1- It was made up and photoshop

Yes, this is the most likely possibility, in spite of the desperation in hoping that Marc Bergevin would pull the trigger to address one of the Canadiens’ biggest need. Someone feeding on the biggest fan base’s desperation, what an incredible concept, right?

2- It was a mistake

The staff tweeting from the Canadiens’ Twitter account all have their own personal Twitter account as well and it is very likely that they all use Apps and programs such as UberSocial, TweetDeck, HootSuite (just to name a few) to run their multiple accounts. If you have used those yourself, you will know how easy it is to mistakenly pick the wrong account. I’m guessing that if the image is legitimate and that the Canadiens’ account followed Duchene for a short time, it was a staff member wanting to follow him from his personal account and clicked the wrong account to do so. Realizing the mistake, the Tweet was immediately deleted.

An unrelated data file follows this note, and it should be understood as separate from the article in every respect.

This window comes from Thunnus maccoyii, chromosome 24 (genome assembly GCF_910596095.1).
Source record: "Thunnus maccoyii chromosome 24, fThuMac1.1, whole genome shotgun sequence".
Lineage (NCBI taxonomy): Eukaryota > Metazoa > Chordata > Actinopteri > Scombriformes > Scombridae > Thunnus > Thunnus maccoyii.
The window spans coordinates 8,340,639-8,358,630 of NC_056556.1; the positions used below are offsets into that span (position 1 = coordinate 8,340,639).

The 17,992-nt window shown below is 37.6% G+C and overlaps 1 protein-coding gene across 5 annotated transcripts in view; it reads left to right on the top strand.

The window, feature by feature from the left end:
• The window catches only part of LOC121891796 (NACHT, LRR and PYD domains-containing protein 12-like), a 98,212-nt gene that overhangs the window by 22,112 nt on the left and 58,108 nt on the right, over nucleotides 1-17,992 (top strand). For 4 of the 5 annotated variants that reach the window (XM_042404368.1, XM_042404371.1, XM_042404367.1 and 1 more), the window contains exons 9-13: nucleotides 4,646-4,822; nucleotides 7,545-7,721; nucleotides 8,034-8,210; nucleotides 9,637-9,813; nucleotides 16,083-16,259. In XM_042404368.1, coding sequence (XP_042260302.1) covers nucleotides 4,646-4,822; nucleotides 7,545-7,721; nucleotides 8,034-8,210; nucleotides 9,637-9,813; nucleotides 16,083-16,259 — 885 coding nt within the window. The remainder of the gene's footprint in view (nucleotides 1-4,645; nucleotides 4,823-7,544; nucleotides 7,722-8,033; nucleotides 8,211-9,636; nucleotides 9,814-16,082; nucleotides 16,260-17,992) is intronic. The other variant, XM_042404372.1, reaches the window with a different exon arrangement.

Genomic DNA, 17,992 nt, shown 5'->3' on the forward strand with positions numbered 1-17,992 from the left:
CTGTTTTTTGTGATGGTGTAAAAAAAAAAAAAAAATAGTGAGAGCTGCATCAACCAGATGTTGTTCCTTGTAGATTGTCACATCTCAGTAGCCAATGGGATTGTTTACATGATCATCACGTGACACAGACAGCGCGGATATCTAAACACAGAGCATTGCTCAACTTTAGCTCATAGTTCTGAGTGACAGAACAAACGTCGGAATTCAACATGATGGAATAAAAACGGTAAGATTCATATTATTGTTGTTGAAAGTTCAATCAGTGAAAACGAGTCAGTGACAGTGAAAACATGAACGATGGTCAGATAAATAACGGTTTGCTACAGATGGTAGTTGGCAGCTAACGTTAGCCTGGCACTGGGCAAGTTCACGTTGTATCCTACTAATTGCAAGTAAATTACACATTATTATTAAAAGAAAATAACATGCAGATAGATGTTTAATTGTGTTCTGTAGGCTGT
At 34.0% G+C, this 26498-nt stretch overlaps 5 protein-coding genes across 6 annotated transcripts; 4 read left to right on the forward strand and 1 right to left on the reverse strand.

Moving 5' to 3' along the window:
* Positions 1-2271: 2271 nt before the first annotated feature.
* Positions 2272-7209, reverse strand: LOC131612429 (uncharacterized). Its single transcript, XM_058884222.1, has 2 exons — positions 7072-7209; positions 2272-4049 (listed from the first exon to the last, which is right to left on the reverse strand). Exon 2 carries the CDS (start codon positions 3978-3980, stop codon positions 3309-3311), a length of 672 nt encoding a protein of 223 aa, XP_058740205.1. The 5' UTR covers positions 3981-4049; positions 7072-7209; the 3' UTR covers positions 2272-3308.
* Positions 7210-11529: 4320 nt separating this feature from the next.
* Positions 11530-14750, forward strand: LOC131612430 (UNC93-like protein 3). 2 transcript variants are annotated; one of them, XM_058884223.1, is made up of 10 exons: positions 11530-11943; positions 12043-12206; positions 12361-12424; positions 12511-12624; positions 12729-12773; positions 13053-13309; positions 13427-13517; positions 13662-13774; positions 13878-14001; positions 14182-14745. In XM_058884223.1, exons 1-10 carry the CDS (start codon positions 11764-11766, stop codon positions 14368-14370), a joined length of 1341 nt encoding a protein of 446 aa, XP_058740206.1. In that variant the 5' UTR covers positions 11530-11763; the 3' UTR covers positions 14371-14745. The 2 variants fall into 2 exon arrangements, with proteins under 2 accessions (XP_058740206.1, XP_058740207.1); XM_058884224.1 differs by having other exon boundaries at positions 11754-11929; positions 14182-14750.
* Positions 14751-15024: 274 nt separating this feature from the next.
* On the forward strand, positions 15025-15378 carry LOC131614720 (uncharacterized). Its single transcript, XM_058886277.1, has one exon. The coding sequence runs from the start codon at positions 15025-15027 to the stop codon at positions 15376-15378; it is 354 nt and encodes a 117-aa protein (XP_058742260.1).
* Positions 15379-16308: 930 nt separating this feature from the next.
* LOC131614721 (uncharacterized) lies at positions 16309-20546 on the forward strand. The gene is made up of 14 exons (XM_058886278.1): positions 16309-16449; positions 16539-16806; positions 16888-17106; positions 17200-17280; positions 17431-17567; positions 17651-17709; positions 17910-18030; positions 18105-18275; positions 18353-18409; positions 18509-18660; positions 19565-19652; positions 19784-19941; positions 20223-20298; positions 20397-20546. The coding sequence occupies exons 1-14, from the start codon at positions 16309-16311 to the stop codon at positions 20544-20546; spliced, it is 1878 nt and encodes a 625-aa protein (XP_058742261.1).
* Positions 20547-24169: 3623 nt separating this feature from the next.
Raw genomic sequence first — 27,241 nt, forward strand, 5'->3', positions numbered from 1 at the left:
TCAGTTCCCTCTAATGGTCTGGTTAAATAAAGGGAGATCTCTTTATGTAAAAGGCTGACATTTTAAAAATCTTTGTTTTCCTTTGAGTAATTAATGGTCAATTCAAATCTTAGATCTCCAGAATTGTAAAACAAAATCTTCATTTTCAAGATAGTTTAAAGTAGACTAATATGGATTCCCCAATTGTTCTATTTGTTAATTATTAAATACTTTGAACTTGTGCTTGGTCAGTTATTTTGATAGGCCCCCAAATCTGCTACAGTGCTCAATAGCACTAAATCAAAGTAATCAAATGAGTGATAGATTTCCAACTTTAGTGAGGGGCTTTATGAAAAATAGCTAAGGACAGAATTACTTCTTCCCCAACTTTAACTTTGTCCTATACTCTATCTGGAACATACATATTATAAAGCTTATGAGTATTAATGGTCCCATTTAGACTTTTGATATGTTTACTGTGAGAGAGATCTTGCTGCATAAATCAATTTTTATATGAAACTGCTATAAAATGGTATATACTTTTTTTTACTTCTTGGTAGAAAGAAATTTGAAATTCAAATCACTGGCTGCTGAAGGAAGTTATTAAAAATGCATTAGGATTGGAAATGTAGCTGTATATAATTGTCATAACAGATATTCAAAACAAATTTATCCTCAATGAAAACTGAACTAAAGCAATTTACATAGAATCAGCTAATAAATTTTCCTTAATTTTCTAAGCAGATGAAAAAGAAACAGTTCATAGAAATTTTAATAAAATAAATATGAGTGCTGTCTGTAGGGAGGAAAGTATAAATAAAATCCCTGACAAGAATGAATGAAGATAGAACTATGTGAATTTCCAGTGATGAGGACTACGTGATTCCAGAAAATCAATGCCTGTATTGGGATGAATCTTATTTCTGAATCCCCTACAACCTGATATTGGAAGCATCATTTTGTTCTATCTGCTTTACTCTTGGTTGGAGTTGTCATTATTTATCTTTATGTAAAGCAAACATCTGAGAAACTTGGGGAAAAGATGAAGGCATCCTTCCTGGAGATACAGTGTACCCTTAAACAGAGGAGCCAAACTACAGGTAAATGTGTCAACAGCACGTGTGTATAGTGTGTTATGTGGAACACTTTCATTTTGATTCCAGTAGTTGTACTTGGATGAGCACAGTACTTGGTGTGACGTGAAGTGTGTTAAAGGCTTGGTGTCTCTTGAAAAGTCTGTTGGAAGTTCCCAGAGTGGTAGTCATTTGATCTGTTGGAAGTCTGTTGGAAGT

So before letting desperation dictate our thoughts, let’s think the situation over folks. Yes, it is possible that Bergevin and the Canadiens get their hands on Duchene. They have $8.4 million reasons do to so and definitely the need for him. But if or when that happens, you can bet your pay check that the NHL and major insiders like Bob McKenzie, Darren Dreger, Pierre LeBrun or Elliott Friedman will know and publish the news well before Mr. or Mrs. Smith working the team’s Twitter account. I’m not a betting man but I would definitely gamble on that one.